To set up a game, select a map and roll to place explosions, smoke, hot spots (which may cause more fires) and POIs (placed face-down). Depending on the scenario, you also may place HazMat. There are simple rules to relocate a POI or HazMat if the roll would put them directly in fire. Firefighter specialist roles are distributed or selected, then everyone chooses where they are entering from and who goes first. On your turn, you move (optional), perform an action (fight fire, rescue people, repair damage, whatever), then roll for more smoke. If you roll a location that is already smoke, it turns to fire and any adjacent smoke turns to fire. If you roll a location that’s fire, it explodes and the fire spreads and damages walls. After you roll smoke, you roll to replace any POIs that were rescued.

Every firefighter carries an axe and can chop through walls, it takes two actions and places two damage markers on the wall, which means fire can spread through the breech and that it cannot be repaired by the structural engineer, that role can only remove single damage tokens.

POIs die easily. If they’re on smoke and it turns to fire, they’re dead. If they’re next to an explosion and it hits them, they’re dead. Lose four POIs and you’ve lost the game. The tricky bit about POIs is that they’re placed face-down, and all you see is a question mark. You think there’s something there, and you’re going to have to go and check it out, but it might be blank, or it could be a pet. If a pet dies, it counts as one of the four deaths.

To save a POI, get them out of the building. You can carry them, which reduces your movement, or if the paramedic threw a bandage on them they can move with you. They cannot move by themselves. Get them out to the ambulance, and they’re saved.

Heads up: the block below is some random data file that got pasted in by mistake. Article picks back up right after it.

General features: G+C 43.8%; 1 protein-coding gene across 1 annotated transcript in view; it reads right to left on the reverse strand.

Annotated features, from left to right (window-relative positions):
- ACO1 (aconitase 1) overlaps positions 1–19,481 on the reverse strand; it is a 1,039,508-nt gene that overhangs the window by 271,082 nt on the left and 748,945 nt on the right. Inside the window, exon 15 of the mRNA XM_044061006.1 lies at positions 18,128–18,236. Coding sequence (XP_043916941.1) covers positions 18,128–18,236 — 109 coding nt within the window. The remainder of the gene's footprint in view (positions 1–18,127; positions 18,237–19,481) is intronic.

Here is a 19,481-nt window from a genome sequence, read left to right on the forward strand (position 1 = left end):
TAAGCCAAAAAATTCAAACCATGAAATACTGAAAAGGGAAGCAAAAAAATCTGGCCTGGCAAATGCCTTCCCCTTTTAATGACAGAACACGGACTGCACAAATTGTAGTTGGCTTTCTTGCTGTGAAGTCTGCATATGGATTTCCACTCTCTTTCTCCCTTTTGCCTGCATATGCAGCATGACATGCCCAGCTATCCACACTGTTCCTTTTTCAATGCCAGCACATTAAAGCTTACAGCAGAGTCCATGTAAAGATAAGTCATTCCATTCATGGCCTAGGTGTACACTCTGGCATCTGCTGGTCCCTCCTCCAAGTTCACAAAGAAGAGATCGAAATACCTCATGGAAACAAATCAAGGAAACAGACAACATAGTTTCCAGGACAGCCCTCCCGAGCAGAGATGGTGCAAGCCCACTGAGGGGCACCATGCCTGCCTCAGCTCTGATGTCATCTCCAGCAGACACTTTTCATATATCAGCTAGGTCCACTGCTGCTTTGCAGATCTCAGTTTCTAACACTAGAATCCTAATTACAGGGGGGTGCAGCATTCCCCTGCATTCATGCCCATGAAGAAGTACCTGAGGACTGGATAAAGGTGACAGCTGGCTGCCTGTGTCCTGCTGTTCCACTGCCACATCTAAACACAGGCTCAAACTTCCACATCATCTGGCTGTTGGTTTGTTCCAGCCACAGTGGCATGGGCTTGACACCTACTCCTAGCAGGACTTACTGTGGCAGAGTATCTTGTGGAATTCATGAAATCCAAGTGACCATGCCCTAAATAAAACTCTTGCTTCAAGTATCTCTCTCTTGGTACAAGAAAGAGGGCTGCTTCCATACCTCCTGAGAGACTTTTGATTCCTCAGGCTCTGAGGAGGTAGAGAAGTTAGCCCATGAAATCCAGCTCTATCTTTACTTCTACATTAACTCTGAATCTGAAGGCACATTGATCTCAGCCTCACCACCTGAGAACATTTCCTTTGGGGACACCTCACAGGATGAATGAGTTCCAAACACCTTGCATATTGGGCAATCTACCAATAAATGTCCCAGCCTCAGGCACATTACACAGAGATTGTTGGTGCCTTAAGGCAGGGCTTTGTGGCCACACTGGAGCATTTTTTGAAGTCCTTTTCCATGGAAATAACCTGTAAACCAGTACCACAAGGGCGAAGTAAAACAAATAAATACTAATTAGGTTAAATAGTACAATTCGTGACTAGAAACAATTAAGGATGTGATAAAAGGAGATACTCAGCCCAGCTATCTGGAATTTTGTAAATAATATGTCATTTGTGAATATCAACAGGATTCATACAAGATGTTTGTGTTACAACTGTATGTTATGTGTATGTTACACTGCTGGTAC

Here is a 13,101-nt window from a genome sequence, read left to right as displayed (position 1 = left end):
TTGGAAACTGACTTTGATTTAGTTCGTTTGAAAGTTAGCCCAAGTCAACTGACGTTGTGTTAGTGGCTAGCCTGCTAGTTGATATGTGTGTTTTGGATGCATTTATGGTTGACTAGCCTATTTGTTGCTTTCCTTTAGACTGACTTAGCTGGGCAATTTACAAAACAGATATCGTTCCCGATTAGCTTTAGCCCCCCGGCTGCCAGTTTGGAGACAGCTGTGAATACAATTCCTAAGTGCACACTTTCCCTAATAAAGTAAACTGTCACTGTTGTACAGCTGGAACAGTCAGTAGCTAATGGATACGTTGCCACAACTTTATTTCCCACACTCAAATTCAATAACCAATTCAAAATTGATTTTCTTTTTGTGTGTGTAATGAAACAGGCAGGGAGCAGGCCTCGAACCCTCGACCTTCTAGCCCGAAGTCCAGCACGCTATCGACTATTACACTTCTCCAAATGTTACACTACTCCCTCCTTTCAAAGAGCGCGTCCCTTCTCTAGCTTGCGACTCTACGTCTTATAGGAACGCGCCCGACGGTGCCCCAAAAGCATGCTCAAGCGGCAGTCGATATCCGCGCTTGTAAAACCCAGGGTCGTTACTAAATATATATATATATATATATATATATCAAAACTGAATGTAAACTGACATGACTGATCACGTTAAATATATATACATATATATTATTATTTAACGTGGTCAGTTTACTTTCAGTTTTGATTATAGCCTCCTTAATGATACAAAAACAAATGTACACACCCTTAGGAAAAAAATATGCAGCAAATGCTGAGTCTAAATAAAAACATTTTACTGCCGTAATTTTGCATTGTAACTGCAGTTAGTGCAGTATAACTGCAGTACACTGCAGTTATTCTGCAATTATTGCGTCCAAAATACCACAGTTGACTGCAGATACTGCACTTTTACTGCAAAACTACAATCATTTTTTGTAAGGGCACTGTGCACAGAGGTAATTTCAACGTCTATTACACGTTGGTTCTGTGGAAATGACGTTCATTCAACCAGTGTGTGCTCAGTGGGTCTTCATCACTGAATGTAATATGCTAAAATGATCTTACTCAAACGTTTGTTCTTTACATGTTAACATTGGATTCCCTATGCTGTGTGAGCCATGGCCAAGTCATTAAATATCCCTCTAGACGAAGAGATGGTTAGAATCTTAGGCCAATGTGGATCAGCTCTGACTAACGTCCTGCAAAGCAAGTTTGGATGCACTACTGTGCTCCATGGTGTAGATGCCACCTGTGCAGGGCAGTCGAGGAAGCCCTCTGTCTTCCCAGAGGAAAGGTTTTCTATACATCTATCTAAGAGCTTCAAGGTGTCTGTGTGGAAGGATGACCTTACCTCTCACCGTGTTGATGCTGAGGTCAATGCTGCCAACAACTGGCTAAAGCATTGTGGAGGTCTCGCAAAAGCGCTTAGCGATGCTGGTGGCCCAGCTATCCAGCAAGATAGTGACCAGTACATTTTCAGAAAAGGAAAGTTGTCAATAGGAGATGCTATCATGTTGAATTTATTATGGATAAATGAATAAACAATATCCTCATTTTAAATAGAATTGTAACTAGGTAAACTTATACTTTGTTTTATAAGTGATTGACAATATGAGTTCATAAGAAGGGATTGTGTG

To win the game, rescue seven real POIs, the blank ones are false alarms and don’t count for winning or losing.

Obviously the rules are a little more complicated than what I’ve described, but not seriously so. It’s a very quick game to learn and lots of fun, once you’re set up the rules aren’t needed much once you’re familiar with the game. Since it’s cooperative, table talk is encouraged to coordinate actions and make sure you don’t screw someone else up if you can avoid it, or to explain that someone’s planned action is a really bad idea or there’s a better way to do it.

The game plays at a brisk pace, which helps maintain a high level of interest. I’ve won games with three roles in play, I’ve won games with six, and I’ve lost them with any number: the number of players/roles makes little difference as to how tough the fire is. The more roles, you have more flexibility but more chances for the fire to spread massively before it’s your turn again. Fewer roles means faster action, but you might not have the role needed at the moment. Changing roles requires you to be at the fire truck and spend a turn. It’s not uncommon for the Imaging Technician to start on the truck, spend one round identifying POIs, then switching to another role.

You always want either the generalist or the CAFS in the game, if you have neither you’re in trouble and if you have both you’re either going to rock the fire or you might be weak for other needed functions.

HIGHLY recommended, this game is a blast. They also funded it and the expansions through Kickstarter, and had some great deals for getting previous releases.


The game is available at, in addition to hopefully your Friendly Local Game Store, at some Barnes & Noble and some Targets, and Amazon, natch.